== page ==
FINANCE Minister Asad Umar must be a happy man right now, receiving a pat on the back from all his friends, mostly members of elite clubs, for being a friendlier finance minister. How much longer will it take him to realise that there exists a Pakistan beyond the executive corridors?
Does the minister appreciate the country’s ranking in global monitors which highlights the low perception of Pakistan’s economic performance? Does he mind what the sentiments of the households are? My guess is as good as yours.
People in the street in Pakistan are already feeling the pinch of inflation with little hope for an increase in family income in the current environment of job and salary cuts. The next cycle of inflation — induced by the deficit financing required to support the incentive package in the absence of proper resource provision — will generate more economic stress for families.
The goodies being thrown at the propertied segments will be particularly hard to sell to those displaced people rendered jobless or homeless by the anti-encroachment drive. The middle-class that struggles to make a decent living may also not buy the logic of doling out concessions to the rich and trusting them to act socially responsible and invest in the industrial base to create new jobs.
The salaried class appreciates the exemptions, but will it be willing to pay for the concessions for the rich from its pockets?
The track record of the business community in the country has not been good in this regard. It is a known fact that historically big businesspersons of Pakistan have opted for short-term avenues of quick profit over long-term investment in the industrial base. If the country is de-industrialising, can’t compete in trade and lacks exportable surpluses, the business class shares the blame with the policymakers.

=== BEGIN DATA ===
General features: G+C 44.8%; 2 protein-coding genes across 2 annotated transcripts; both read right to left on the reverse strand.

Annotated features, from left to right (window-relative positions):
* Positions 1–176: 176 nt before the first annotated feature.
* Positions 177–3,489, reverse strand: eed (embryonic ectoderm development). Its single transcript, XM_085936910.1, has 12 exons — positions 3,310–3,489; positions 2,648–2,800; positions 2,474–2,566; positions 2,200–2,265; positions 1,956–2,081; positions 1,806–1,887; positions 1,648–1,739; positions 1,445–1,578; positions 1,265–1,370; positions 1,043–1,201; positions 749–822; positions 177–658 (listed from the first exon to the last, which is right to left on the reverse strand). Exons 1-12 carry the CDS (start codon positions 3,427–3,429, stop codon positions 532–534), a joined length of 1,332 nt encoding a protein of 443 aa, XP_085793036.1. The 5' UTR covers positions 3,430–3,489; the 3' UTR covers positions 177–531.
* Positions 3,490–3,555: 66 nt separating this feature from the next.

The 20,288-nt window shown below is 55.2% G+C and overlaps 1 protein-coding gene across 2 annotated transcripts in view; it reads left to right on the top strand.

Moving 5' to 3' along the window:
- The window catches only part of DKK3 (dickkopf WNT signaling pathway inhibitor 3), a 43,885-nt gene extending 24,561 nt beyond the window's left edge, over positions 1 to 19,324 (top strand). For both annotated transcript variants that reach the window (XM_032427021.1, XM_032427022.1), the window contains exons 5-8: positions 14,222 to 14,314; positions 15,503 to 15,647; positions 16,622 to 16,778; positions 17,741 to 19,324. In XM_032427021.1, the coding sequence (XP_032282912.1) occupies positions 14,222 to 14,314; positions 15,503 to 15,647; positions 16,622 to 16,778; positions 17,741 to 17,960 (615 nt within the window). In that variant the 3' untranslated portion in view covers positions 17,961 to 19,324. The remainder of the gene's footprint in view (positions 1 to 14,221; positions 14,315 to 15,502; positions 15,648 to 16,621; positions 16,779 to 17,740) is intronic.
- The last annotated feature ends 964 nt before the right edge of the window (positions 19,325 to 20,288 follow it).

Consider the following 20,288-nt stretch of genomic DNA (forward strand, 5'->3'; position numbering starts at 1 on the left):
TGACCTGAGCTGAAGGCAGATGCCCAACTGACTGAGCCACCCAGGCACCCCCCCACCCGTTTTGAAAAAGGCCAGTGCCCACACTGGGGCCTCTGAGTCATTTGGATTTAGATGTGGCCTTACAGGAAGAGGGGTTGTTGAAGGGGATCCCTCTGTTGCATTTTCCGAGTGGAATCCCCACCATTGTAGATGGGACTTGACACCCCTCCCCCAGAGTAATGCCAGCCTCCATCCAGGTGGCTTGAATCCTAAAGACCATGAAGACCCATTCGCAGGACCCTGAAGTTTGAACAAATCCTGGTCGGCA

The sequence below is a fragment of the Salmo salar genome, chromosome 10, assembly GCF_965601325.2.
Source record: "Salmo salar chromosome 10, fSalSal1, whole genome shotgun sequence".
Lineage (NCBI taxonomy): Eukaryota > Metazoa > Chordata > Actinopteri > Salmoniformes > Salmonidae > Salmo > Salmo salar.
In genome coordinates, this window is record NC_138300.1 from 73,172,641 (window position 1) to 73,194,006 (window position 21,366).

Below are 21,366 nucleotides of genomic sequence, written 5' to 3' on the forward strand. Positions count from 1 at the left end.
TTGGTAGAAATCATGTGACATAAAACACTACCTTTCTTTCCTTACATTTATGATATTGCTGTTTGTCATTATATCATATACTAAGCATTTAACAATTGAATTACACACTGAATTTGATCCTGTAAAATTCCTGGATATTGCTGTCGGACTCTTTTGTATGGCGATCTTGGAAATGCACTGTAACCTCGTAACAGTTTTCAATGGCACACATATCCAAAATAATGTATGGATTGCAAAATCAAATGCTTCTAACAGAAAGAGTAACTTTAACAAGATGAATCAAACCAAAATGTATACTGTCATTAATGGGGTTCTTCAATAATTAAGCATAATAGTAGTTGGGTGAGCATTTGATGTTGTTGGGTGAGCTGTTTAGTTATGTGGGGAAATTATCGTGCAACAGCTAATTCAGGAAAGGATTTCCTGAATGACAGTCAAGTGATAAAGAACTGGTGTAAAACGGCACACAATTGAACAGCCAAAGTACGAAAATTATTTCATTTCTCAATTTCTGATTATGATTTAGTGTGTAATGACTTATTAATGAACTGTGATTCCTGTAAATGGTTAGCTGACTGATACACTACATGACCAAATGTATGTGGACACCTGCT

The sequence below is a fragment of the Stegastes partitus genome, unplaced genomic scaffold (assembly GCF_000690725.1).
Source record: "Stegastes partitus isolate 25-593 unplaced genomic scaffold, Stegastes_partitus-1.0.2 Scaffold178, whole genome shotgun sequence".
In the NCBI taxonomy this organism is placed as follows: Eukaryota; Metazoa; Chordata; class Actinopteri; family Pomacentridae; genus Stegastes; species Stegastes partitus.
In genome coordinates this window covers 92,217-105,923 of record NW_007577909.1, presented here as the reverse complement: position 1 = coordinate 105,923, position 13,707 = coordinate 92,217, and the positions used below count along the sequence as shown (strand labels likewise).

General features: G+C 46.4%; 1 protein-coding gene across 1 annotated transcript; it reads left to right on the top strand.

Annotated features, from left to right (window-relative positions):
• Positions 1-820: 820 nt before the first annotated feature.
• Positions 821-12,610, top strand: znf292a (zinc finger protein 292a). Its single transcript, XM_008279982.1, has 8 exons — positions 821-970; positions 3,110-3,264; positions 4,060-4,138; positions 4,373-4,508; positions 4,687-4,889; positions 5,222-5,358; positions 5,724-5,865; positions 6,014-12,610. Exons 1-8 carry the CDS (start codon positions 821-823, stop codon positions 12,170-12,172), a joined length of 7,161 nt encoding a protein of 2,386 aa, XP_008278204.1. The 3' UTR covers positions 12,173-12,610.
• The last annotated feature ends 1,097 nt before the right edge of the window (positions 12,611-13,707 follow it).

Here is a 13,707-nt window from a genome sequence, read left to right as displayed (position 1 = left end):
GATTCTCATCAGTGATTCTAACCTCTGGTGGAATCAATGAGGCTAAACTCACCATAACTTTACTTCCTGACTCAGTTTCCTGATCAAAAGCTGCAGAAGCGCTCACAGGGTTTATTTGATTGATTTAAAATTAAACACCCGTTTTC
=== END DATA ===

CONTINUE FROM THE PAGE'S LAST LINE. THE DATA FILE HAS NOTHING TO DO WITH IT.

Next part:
The International Monetary Fund (IMF) and other donors are not expected to approve of the selected generosity of a government facing an acute financial crisis.
Teresa Daban Sanchez, the IMF representative in Islamabad aired her reservations in her comments reported in this paper. In her remarks she reminded that the government will need to mobilise resources through new taxes to cover the cost of the announced measures.
Minister Umar, in his post supplementary budget press conference, expressed confidence that the fiscal deficit would remain within limits.
He based his optimism, despite a stated Rs170 billion revenue shortfall in the first half of the current fiscal year, on the expected recoveries from held-up funds in the Gas Infrastructure Development Cess and other administrative measures, without new taxes. He said he was engaging with multilateral donors but denounced strongly the point raised in this regard.
Some economists who have held senior public positions in the past found the PTI ruling team’s confidence misplaced. They warned that the accumulating steam of discontent because of economic mismanagement can erupt with devastating consequences for the country.
“In a society riddled with countless divides the situation can turn ugly on the flimsiest of pretexts. You do not enjoy the freedom to act on your whims when holding public office. Not sure what are they thinking and why?” a former governor State Bank commented anonymously.